The patients were treated by different modalities: chemotherapy alone, surgery alone or with additional chemotherapy or radiation therapy; 49 patients, all with clinical stage I, were given antibiotics against H. pylori as their sole initial treatment, and seven patients refused any treatment. The actuarial 5-year overall survival was 82% (95% CI 67–91%) in the series as a whole. At a median follow-up of 3 years, 10/93 patients have died, all but one of a second solid tumour. There was no significant difference in overall survival and event-free survival between patients who received different treatments.

In the antibiotic-treated group eradication of H. pylori was achieved in 97% of patients (95% CI 88.2–99.9%). All but one of the patients were symptomatic at presentation. The main symptoms were those of non-specific dyspepsia, epigastric pain being the commonest manifestation. In keeping with other reports ( Taal et al, 1996 ), the endoscopic findings were usually those of non-specific gastritis and or peptic ulcer, the presence of a mass being very unusual.

Histologic regression of the MALT lymphoma was documented in 67% of patients (95% CI 51–80%) after H. pylori eradication. The median time required to achieve histologic regression was 5 months; however, in approximately a third of the cases the lymphoma regression after antibiotic therapy required a prolonged time (up to 18 months).

Long-term follow-up of the antibiotic-treated patients will be mandatory, since gastric low-grade MALT lymphoma is usually an indolent disease, and whether treatment for H. pylori will definitely cure the lymphoma and prevent its relapse is still unknown. Some cases have been reported in which tumour recurrence was documented after H. pylori re-infection, suggesting that some residual dormant tumour cells can still present despite clinical and histologic remission ( Cammarota et al, 1995 ; Horstmann et al, 1994 ).

Nevertheless, the indolent nature of the disease in most cases make a conservative approach advisable, with antibiotic therapy as the sole initial treatment. The use of antibiotics as first-line therapy may avert or at least postpone the indication for surgical resection in the majority of patients, and we recommend eradication of H. pylori before consideration of further therapeutic options. Efficacy of antibiotics may be reduced in cases with locally advanced disease, with bulky masses or deep infiltration of the gastric wall, but in our experience eradication of H. pylori is also worthwhile in these cases. Chemotherapy with single-agent chlorambucil ( Hammel et al, 1995 ) and local radiotherapy ( Schechter et al, 1997 ) have been shown capable of inducing complete remission in most cases and can therefore be used in patients who do not respond to antibiotics. The need for surgical resection should be re-defined. Surgery has been widely used in the past with excellent results for localized disease. However, follow-up endoscopy may reveal, in the remaining gastric mucosa, the re-appearance of lymphoepithelial lesions that can be responsible for local recurrence ( Wotherspoon et al, 1992a ). Indeed, the fact that MALT lymphoma is often a multifocal disease suggests that clear excision margins are not necessarily a guarantee of radical resection. Therefore, if surgery is chosen, a total gastrectomy may offer greater chances of cure. However, this operation carries a certain risk of mortality and may severely impair the patient's quality of life.

It must be reiterated, however, that lymphoma regression may require a very prolonged time, and if patients undergo regular careful endoscopic follow-up that shows stable disease a second-line treatment can be postponed for several months with no particular danger. Post-treatment assessment of gastric biopsies is sometimes problematic; enough biopsies should be taken to map the entire stomach. Histologic evaluation using the terminology applied in the scoring system proposed by Wotherspoon et al (1993 ) enables the allotment of cases in which definite conclusions cannot be reached on histologic grounds. Molecular follow-up (with monoclonality analysis of gastric biopsy) can be useful, but, as discussed previously, the histological assessment of gastric biopsies by an experienced pathologist remains essential ( Savio et al, 1996 ).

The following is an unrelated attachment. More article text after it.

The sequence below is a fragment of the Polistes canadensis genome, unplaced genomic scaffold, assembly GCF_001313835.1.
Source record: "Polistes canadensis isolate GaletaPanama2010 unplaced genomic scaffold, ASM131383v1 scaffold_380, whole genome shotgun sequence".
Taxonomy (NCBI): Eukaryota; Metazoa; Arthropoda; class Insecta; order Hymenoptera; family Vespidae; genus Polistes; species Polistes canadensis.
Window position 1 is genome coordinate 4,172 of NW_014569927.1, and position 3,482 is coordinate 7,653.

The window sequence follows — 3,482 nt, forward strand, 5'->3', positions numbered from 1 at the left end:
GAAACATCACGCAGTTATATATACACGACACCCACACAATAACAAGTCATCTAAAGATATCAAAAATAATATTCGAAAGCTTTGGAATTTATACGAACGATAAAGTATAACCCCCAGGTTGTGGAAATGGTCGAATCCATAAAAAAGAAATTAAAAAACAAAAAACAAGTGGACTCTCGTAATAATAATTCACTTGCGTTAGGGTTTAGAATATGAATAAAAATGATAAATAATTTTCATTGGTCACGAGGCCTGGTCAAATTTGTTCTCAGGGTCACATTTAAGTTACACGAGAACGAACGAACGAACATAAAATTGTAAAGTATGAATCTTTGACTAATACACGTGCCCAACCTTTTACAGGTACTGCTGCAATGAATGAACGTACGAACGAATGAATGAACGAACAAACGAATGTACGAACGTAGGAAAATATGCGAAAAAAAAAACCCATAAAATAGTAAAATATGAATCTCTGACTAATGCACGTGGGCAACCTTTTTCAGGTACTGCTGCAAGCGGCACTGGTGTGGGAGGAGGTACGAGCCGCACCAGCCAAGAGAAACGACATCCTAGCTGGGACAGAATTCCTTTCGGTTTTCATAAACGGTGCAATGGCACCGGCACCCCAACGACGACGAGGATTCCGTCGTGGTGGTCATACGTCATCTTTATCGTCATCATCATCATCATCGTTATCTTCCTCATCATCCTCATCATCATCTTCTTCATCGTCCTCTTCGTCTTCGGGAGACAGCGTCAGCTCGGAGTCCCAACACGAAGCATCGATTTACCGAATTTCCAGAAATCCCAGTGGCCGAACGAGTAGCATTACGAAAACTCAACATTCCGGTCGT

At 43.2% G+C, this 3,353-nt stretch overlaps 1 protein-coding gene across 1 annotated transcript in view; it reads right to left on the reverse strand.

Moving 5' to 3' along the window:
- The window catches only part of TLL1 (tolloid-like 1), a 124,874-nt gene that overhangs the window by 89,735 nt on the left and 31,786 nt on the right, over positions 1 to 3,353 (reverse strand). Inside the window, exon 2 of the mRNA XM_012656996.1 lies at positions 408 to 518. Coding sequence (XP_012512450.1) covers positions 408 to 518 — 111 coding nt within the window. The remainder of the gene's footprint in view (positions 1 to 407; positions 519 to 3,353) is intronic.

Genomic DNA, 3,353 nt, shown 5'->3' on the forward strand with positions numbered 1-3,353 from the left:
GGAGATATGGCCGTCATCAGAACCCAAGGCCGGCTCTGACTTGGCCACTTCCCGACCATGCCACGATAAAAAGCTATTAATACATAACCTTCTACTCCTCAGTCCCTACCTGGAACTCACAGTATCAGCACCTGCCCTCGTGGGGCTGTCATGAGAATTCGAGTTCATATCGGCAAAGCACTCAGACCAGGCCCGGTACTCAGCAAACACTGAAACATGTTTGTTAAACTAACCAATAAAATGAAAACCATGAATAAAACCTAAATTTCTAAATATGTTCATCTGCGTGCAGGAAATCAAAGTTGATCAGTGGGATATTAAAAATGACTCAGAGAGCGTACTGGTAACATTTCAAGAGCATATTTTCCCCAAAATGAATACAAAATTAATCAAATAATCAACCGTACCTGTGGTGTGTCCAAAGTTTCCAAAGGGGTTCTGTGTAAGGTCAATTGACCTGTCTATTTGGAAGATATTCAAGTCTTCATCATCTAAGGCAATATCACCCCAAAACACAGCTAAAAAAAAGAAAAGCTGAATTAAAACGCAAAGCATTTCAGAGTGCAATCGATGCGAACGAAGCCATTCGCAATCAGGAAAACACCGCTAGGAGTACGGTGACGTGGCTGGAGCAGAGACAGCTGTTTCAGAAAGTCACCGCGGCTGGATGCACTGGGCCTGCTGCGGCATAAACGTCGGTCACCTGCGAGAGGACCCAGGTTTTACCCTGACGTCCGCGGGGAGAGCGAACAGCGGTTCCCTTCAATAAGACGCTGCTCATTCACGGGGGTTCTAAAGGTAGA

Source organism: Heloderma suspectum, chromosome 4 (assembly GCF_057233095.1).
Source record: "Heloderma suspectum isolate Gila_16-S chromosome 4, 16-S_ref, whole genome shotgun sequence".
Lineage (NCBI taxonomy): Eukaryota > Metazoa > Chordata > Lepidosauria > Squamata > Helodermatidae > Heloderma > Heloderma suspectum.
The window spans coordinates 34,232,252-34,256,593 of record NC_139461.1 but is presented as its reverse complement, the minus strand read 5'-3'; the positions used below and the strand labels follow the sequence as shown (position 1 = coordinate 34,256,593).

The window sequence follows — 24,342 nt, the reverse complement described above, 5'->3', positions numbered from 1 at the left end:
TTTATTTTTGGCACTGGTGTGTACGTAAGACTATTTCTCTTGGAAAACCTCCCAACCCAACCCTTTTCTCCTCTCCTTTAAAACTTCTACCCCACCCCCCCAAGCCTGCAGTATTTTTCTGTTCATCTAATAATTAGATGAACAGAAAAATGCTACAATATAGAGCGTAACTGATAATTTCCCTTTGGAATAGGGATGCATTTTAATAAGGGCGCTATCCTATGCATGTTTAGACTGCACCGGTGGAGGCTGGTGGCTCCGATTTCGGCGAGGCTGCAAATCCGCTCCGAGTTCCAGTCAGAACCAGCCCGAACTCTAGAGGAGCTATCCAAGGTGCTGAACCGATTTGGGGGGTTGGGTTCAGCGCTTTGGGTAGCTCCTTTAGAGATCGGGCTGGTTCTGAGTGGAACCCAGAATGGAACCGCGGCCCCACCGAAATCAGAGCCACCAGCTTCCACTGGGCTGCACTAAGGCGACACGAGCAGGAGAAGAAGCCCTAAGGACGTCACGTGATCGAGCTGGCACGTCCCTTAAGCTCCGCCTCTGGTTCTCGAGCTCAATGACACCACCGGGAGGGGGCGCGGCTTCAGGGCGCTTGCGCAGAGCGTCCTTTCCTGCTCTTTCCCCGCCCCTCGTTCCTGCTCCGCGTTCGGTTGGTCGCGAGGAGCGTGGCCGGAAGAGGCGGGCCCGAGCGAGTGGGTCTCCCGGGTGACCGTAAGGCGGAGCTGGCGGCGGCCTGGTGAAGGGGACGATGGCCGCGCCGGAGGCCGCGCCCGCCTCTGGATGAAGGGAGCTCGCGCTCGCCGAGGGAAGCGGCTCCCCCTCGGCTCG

Low-grade MALT lymphomas with focal high-grade areas behave like other low-grade MALT lymphomas when treated with surgery or chemotherapy or both ( Castrillo et al, 1992 ) but their susceptibility to being cured with antibiotics has not yet been adequately studied. With the growing popularity of stomach-conserving approaches, evaluation of the prognostic significance of the variable high-grade component in low-grade gastric MALT lymphomas ( de Jong et al, 1997 ) and of the histologic and echoendoscopic degree of infiltration ( Eidt et al, 1994 ; Pavlick et al, 1997 ) is becoming a crucial issue and should be evaluated in prospective studies.

A further challenge to the ongoing research is the definition of the molecular events responsible for the escape from H. pylori mediated antigen-dependent growth of low-grade MALT lymphoma and of those that can result in the transformation into a high-grade lymphoma. This will help in the choice of the appropriate therapeutic strategy for the individual patient.

Treatment of localized high-grade gastric lymphomas remains a very controversial issue, but mounting evidence suggests that surgery may not be necessary and that most patients can be cured with a stomach-conserving treatment using combination chemotherapy with or without radiotherapy ( Zucca & Cavalli, 1996; Coiffier & Salles, 1997).

The growth of high-grade MALT lymphoma is likely to be no longer dependent on antigenic drive; however, anecdotal cases of regression of high-grade lesions after anti-H. pylori therapy have been reported ( Kolve et al, 1997 ; Seymour et al, 1997 ). These data need to be confirmed and, in our opinion, gastric lymphoma with aggressive histological features must be aggressively treated ( Zucca & Cavalli, 1996). However, also in the setting of high-grade MALT lymphoma, eradication of H. pylori should be attempted (in addition to chemotherapy) since it can eliminate a residual/relapsed low-grade component that upon antigen stimulation can be responsible for tumour recurrence ( Bayerdörffer et al, 1995 ; Boot et al, 1995 ).